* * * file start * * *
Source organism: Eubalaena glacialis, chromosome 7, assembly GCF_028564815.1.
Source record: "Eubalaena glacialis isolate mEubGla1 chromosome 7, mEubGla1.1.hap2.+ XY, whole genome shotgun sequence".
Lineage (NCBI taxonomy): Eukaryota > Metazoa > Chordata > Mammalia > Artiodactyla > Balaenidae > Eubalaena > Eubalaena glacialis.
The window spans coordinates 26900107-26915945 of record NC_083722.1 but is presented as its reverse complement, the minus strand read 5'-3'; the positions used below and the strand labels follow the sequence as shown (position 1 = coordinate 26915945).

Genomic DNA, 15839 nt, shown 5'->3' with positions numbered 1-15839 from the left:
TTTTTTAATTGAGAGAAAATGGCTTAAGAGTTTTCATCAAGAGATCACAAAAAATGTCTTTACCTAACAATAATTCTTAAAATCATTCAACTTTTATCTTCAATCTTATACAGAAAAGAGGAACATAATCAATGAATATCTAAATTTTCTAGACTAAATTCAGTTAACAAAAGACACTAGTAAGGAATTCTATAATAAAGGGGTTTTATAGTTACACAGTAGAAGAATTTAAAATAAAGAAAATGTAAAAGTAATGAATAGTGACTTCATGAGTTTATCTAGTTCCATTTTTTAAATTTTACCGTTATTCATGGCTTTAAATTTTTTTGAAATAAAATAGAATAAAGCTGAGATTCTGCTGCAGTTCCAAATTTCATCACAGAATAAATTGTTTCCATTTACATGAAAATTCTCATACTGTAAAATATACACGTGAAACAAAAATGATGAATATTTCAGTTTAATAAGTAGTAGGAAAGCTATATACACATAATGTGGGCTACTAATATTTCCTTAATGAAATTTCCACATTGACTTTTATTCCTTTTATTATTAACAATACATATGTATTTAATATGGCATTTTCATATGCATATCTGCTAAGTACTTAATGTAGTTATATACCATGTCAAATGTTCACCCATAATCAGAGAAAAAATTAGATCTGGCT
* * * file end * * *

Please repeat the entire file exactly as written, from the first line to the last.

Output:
Source organism: Eubalaena glacialis, chromosome 7, assembly GCF_028564815.1.
Source record: "Eubalaena glacialis isolate mEubGla1 chromosome 7, mEubGla1.1.hap2.+ XY, whole genome shotgun sequence".
Lineage (NCBI taxonomy): Eukaryota > Metazoa > Chordata > Mammalia > Artiodactyla > Balaenidae > Eubalaena > Eubalaena glacialis.
The window spans coordinates 26900107-26915945 of record NC_083722.1 but is presented as its reverse complement, the minus strand read 5'-3'; the positions used below and the strand labels follow the sequence as shown (position 1 = coordinate 26915945).

Genomic DNA, 15839 nt, shown 5'->3' with positions numbered 1-15839 from the left:
TTTTTTAATTGAGAGAAAATGGCTTAAGAGTTTTCATCAAGAGATCACAAAAAATGTCTTTACCTAACAATAATTCTTAAAATCATTCAACTTTTATCTTCAATCTTATACAGAAAAGAGGAACATAATCAATGAATATCTAAATTTTCTAGACTAAATTCAGTTAACAAAAGACACTAGTAAGGAATTCTATAATAAAGGGGTTTTATAGTTACACAGTAGAAGAATTTAAAATAAAGAAAATGTAAAAGTAATGAATAGTGACTTCATGAGTTTATCTAGTTCCATTTTTTAAATTTTACCGTTATTCATGGCTTTAAATTTTTTTGAAATAAAATAGAATAAAGCTGAGATTCTGCTGCAGTTCCAAATTTCATCACAGAATAAATTGTTTCCATTTACATGAAAATTCTCATACTGTAAAATATACACGTGAAACAAAAATGATGAATATTTCAGTTTAATAAGTAGTAGGAAAGCTATATACACATAATGTGGGCTACTAATATTTCCTTAATGAAATTTCCACATTGACTTTTATTCCTTTTATTATTAACAATACATATGTATTTAATATGGCATTTTCATATGCATATCTGCTAAGTACTTAATGTAGTTATATACCATGTCAAATGTTCACCCATAATCAGAGAAAAAATTAGATCTGGCT